Increased Germline Testing Rates Promote Crucial Breast Cancer Care

Susan M. Domchek, MD, highlights key points related to her presentation on germline testing and breast cancer treatment.

Susan M. Domchek, MD

Susan M. Domchek, MD

A deeper understanding of the prevalence of breast cancer driver mutations across patient subsets is key to standardizing germline testing recommendations and establishing effective therapies for patients with mutations such as BRCA1 and BRCA2, according to Susan M. Domchek, MD.

“Over the past decade, we’ve learned how useful genetic information can be when deciding on a treatment plan for a patient with breast cancer at several stages of the diagnosis,” Domchek said in an interview with OncLive® ahead of the 40th Annual Miami Breast Cancer Conference®.

In the interview, Domchek highlighted key points related to her presentation on germline testing and breast cancer treatment. These included identifying the patients most at risk for developing BRCA-mutated disease, the relationship between somatic and germline testing, and current efforts to improve germline testing rates in both academic and community settings.

Data from the phase 3 OlympiAD trial (NCT02000622), which evaluated the efficacy of olaparib (Lynparza) vs chemotherapy of physician’s choice in patients with previously treated metastatic BRCA-mutant breast cancer, showed that treatment with olaparib improved patients’ median progression-free survival (PFS) vs chemotherapy at 7.0 months vs 4.2 months, respectively (HR, 0.58; 95% CI, 0.43-0.80; P < .001).1 Domchek explained how the study data confirmed the benefit of PARP inhibitors in this population. She also highlighted the significance of the findings from the phase 3 OlympiA trial (NCT02032823), in which treatment with adjuvant olaparib led to a 4-year overall survival (OS) rate of 89.8% vs 86.4% with placebo in patients with early-stage, BRCA-mutant breast cancer (Δ 3.4%; 95% CI, –0.1% to 6.8%).2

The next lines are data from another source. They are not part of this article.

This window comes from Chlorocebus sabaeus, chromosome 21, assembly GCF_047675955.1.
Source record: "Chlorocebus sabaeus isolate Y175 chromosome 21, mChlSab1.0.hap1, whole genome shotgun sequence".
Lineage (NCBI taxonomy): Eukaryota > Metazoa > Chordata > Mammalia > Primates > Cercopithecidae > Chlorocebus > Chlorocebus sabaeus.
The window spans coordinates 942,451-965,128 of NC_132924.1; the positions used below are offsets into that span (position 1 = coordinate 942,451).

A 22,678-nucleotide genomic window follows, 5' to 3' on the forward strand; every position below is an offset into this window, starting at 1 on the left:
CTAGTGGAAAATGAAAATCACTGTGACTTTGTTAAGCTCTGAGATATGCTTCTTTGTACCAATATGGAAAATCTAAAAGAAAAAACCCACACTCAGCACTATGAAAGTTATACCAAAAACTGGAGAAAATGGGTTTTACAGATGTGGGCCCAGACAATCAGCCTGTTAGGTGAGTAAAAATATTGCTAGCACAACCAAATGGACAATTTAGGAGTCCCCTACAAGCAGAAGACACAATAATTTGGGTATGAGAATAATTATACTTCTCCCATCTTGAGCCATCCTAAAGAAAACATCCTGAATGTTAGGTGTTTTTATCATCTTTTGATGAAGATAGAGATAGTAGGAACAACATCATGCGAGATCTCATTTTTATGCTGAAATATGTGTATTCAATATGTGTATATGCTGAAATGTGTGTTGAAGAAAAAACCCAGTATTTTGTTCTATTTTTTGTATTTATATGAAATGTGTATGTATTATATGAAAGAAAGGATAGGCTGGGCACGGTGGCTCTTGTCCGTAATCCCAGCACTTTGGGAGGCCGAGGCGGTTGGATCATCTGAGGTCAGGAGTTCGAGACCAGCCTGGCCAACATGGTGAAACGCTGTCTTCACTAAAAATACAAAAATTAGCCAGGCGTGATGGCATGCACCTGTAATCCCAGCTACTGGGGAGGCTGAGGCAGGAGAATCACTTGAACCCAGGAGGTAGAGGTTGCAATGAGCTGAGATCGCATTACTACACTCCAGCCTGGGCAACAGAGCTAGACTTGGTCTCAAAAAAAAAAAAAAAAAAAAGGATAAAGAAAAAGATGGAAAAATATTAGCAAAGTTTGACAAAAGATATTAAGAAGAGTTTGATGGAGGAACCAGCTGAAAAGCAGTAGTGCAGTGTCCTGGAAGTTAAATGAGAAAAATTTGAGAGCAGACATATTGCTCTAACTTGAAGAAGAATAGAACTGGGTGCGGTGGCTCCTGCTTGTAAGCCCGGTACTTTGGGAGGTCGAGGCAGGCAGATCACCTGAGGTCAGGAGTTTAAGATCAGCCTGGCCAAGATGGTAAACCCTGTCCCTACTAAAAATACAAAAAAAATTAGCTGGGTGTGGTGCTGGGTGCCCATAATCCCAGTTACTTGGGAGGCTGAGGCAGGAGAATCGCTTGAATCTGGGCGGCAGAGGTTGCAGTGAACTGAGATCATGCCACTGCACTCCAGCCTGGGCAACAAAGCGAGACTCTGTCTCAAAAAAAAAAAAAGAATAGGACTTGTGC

Domchek is executive director of the Basser Center for BRCA, director of the MacDonald Women’s Cancer Risk Evaluation Center, and the Basser Professor in Oncology at Penn Medicine in Philadelphia, Pennsylvania.

OncLive: What is the significance of understanding which patients could benefit most from germline testing and at what point in their disease should the testing should be done?

Domchek: Our initial data regarding PARP inhibitors were in patients with metastatic breast cancer and showed that PARP inhibitors like olaparib and talazoparib [Talzenna] were effective in treating patients with advanced cancer and were better than chemotherapy in that setting. That was an advance and led to the FDA approval of these medications.